TOKYO – Japan’s parliament approved on Wednesday a new trade agreement with the United States that cuts tariffs on agricultural and industrial products, paving the way for its entry into force in early 2020.
The agreement, signed off in September by Japanese Prime Minister Shinzo Abe and US President Donald Trump, establishes that Japan will reduce or eliminate tariffs on US agricultural products worth $7.2 billion, including a gradual reduction of the tariff on American beef from 38.5 percent to 9 percent.
Other products, such as pork, wine and cheese, will also have greater access to the Japanese market, putting the US on an equal footing with the signatory countries of the Comprehensive and Progressive Agreement for Trans-Pacific Partnership (TPP-11), including Canada and Australia.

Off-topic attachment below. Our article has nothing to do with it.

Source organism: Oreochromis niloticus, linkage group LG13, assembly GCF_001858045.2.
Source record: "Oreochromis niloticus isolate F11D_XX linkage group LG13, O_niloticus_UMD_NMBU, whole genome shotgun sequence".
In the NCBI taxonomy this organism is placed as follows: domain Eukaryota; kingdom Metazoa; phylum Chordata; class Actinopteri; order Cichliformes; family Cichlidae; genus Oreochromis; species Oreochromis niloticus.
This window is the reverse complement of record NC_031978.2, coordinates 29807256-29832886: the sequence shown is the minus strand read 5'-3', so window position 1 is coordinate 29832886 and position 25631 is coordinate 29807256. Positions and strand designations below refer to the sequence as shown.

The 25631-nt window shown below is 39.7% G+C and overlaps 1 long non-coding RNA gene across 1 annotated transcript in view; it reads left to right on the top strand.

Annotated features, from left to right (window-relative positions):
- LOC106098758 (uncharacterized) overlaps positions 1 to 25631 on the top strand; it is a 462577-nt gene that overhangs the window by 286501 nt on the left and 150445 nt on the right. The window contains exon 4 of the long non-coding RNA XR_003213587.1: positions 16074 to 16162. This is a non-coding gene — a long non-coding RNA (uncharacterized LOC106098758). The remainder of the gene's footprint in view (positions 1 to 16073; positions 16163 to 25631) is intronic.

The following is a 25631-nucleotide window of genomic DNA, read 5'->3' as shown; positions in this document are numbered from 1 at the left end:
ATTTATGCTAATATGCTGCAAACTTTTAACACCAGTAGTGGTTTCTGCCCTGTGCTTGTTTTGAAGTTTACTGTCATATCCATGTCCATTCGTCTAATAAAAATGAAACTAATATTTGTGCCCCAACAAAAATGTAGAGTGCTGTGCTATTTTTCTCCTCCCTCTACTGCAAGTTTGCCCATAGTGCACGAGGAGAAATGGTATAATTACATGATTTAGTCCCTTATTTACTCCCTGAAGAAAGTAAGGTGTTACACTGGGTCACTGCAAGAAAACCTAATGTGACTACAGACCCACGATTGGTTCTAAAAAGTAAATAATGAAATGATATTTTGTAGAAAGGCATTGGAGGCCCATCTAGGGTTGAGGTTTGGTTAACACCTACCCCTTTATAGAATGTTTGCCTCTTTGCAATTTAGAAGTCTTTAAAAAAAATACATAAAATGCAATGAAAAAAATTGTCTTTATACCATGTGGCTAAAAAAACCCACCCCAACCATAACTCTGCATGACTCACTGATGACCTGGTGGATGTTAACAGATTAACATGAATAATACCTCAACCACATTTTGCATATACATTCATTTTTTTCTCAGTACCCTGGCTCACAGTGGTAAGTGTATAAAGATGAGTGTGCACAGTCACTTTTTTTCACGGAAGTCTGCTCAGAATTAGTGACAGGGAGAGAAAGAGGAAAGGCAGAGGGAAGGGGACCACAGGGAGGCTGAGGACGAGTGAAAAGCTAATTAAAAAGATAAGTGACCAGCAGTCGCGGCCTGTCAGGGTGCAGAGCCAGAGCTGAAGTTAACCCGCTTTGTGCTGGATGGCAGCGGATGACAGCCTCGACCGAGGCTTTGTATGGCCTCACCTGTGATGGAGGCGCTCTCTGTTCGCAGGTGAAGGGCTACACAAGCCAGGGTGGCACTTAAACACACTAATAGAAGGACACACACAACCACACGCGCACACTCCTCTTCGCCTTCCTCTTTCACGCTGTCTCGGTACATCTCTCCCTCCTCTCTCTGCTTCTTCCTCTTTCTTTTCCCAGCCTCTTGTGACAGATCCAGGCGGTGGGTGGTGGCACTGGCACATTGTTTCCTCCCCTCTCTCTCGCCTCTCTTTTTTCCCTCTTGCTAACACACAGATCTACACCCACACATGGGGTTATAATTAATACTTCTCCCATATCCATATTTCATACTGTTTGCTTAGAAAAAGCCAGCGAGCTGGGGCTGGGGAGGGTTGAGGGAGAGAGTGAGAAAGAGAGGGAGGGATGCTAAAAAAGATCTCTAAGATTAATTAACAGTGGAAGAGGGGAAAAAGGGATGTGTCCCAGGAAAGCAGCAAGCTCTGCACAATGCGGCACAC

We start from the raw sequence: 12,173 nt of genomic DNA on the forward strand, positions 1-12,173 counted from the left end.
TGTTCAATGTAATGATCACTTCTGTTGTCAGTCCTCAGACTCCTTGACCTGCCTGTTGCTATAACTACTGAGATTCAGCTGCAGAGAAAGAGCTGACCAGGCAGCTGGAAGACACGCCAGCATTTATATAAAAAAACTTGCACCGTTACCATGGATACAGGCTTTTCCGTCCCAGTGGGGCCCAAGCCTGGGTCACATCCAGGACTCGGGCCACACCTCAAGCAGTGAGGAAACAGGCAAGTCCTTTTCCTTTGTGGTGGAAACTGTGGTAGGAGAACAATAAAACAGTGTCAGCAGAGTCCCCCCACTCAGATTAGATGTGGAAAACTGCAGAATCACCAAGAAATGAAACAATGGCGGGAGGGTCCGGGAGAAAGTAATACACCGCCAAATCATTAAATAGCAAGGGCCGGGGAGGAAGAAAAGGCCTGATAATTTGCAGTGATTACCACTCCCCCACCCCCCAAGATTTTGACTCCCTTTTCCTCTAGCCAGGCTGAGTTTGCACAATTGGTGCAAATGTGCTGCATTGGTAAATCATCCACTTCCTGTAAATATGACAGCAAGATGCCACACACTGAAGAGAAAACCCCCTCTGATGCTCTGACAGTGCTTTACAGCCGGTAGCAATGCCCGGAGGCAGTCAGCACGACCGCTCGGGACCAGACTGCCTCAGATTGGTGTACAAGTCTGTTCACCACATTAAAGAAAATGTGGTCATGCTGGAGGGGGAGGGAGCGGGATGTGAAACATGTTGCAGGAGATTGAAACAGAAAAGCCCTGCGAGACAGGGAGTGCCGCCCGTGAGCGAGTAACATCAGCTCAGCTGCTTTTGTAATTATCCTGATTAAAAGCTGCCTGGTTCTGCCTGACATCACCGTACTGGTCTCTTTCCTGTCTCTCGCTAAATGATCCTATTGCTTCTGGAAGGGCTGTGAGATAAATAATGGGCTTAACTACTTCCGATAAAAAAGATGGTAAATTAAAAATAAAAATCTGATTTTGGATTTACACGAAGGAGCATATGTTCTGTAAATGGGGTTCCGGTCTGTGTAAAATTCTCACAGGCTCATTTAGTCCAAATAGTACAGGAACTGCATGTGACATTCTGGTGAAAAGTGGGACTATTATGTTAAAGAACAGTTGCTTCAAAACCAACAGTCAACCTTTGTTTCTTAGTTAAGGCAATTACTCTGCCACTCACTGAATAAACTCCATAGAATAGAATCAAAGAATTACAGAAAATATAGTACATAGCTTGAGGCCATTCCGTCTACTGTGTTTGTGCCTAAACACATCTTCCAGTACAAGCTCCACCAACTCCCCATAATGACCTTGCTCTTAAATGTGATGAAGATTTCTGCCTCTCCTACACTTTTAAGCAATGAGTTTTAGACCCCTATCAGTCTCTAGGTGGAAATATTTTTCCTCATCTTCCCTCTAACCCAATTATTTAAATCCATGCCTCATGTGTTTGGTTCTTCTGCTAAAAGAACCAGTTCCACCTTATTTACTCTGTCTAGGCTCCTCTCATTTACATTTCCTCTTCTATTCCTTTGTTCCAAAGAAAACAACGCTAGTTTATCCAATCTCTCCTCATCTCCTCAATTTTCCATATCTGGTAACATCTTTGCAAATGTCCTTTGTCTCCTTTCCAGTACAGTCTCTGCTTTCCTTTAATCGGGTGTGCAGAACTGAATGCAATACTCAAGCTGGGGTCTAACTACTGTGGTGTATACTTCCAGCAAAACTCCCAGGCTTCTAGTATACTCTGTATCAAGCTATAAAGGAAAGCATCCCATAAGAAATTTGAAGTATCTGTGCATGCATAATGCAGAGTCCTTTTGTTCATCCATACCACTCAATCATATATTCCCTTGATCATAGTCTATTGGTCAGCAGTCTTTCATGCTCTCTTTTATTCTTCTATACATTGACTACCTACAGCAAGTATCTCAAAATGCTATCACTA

Trump has promoted the deal as a way to reduce his country’s massive trade deficit with Japan and to placate American farmers, who were at a disadvantage compared to their international competitors following Washington’s decision to abandon the TPP-11 unilaterally.
The bilateral trade agreement has come in for criticism from opposition lawmakers (Abe’s ruling party has a majority in both chambers) as the pact does not provide for the elimination of the 2.5 percent US tariff on Japanese cars, which the original trade agreement included.
The countries have agreed that – once the trade pact is in force – they will continue negotiations in the subsequent four months with the aim of addressing other sectors not included in the current pact along with the tariffs on vehicles made in Japan.
Following the approval of the pact by the upper house of the Japanese Diet (parliament) and the White House assertion’s that it does not need congressional approval on the agreement, internal procedures in both countries have been effectively completed, so the agreement is expected to come into effect as early as Jan. 1, 2020.